Buying the Right Paper: A Guide
Selecting the right office supplies can be tricky. Paper speaks about the feeling, function and quality of your final product. Thus it's important to choose the paper that is right for your budget but still looks good for your product. Therefore, you need to take the time to find the answers to the following questions:
How long do you intend to use the product? A flyer intended to be used for one day needs a lower durability than a book to be read for several years.
Choosing the Right Office Supplies
There are some parameters that distinguish one paper from another. See that you take them into consideration when selecting the right printer paper for the job.
Coated vs. Uncoated Paper
The choice between coated and uncoated paper probably has the greatest effect on the total appeal of your final product, so you should choose prudently. Typically, most papers other than matte coated papers are ideal for printing photos and other types of art. This is because the quality of the paper allows the printer ink to stay on the surface of the paper instead of getting absorbed underneath the surface. The result is a glossy finish and brighter colors. On the other hand, uncoated paper has a natural and rough feel, making it the preferred choice for producing material that contains a lot of text.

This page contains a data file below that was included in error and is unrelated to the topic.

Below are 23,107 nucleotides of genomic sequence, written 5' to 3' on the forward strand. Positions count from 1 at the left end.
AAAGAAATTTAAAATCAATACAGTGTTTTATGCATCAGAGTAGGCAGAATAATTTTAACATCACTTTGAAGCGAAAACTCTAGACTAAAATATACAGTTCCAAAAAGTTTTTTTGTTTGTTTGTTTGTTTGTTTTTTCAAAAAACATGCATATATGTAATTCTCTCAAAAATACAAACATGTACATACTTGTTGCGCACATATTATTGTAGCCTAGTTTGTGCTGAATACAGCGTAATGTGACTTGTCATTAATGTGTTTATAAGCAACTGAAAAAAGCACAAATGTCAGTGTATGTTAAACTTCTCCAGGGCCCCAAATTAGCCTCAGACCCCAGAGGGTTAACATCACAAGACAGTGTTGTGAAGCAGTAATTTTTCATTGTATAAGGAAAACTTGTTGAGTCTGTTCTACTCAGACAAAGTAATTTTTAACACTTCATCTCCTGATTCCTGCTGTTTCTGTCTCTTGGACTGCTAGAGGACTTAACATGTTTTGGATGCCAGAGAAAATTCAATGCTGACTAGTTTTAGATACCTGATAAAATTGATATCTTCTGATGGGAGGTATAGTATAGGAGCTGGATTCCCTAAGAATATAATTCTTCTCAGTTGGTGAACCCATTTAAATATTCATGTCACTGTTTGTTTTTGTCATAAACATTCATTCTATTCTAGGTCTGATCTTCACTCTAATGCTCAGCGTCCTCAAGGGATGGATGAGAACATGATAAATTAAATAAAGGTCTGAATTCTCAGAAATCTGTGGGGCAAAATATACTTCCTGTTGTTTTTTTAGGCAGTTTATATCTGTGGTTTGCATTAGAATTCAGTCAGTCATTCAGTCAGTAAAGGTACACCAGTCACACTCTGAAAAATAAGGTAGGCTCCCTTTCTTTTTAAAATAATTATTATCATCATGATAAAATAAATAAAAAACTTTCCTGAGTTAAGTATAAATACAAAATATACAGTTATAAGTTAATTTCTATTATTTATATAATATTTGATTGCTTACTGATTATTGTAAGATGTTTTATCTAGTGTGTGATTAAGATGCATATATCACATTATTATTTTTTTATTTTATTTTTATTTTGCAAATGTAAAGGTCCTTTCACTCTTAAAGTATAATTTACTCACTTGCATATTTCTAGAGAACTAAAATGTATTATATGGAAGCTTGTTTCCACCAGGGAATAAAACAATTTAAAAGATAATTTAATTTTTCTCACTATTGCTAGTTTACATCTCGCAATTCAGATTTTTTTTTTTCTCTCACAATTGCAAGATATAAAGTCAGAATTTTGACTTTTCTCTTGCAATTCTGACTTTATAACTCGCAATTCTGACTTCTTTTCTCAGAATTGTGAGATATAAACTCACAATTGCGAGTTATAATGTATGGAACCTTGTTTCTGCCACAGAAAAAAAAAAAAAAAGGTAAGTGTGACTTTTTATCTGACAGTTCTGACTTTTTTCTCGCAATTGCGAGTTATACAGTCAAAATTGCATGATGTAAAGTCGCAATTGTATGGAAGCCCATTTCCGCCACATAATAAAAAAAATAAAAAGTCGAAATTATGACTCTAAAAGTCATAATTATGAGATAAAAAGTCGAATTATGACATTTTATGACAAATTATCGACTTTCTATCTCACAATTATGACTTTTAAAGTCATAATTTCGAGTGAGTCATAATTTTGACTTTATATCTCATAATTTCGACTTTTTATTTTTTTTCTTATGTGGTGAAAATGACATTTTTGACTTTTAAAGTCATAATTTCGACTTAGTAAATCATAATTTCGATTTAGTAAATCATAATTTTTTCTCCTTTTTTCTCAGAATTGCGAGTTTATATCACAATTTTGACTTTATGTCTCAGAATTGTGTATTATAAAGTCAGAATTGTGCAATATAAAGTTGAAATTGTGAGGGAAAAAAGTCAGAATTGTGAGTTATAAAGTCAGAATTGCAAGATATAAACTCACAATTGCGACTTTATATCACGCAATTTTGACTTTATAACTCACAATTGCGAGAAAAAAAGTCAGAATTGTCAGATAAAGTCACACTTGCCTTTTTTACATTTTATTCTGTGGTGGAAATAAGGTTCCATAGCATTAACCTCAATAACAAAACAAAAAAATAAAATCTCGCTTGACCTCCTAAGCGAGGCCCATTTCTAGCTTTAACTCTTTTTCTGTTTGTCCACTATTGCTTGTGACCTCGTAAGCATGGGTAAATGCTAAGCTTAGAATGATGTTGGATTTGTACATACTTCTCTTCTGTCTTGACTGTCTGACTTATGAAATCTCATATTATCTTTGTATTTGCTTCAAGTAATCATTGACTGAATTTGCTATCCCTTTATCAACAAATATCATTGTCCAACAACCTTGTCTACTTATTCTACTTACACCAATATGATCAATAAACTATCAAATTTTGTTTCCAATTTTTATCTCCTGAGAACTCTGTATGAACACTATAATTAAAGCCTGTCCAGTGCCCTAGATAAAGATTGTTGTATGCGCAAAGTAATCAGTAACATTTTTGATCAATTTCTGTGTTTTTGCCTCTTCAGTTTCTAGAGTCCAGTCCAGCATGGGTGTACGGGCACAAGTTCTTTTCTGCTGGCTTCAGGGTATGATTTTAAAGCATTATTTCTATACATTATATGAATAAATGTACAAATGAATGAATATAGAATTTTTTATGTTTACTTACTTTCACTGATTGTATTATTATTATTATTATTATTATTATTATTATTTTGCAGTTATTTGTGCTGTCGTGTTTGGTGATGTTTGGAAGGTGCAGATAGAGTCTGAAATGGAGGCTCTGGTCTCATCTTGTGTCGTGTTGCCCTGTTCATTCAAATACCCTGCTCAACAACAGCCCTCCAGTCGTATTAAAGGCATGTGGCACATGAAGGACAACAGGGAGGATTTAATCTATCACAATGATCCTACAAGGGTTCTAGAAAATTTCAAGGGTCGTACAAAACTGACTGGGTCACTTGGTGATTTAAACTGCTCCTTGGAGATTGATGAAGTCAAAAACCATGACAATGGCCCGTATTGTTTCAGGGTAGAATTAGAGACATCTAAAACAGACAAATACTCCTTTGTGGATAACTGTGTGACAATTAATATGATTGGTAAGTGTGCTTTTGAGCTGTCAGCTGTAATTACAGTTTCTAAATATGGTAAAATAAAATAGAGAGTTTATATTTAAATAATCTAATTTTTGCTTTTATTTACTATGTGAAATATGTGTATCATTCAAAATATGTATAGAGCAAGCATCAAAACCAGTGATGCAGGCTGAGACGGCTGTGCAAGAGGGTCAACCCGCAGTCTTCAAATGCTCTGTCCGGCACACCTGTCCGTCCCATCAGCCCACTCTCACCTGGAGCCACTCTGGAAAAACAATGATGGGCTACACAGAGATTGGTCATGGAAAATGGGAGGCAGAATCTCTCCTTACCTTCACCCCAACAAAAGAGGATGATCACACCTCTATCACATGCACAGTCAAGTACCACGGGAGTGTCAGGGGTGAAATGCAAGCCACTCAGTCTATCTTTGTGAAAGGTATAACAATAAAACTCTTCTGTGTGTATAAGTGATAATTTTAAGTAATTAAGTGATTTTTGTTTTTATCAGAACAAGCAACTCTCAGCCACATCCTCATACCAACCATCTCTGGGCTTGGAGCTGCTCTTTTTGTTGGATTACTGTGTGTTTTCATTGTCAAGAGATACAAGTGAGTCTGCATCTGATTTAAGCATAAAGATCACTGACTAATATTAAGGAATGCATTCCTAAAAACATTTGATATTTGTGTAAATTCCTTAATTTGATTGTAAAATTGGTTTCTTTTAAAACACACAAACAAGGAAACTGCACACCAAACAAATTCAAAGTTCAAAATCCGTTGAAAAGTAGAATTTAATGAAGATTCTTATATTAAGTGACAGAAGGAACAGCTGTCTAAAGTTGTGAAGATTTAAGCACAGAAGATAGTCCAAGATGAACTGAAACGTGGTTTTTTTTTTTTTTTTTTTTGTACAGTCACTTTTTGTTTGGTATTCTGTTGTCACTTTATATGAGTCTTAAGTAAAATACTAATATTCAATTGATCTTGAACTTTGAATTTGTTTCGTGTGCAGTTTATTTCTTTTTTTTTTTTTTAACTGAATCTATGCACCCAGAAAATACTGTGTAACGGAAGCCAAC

Coated paper has found myriad uses in illustrations, photography, and other applications that need to stand out. On the contrary, uncoated paper is primarily used for everyday magazines and books.
Weight and Thickness
Choosing the right paper weight is a bit tricky. This is because it can be gauged in a number of ways, depending on the place you're working in. Two most commonly used measurements are pound weight and grams per square meter of 500-sheet ream with 17" x 22" dimension.
Paper weight is occasionally indicated by the "#" symbol. For instance, "10#" means "10 pounds per basis ream of 500 sheets." One rule of thumb to follow in choosing the right paper weight is as follows:
With regard to thickness, the greater the weight of a sheet of paper, the stiffer or thicker it is. A caliper is often used to measure this, which is ordinarily given in thousandths of an inch.
The paper's brightness indicates the percentage of wavelength of blue light that it reflects. It is usually expressed on a scale of 1 to 100, with 100 being the brightest. At any rate, the majority of papers reflect from 60 to 90 percent of light. This is an important consideration as the brightness can affect the appreciation of ink color, readability, and contrast between dark and light hues.
When looking for the right business supplies, begin your search by identifying your final product. The next thing to take into account is the function and the quality you wish your paper to have. To make the right choice, you can't avoid making some compromise between price and quality.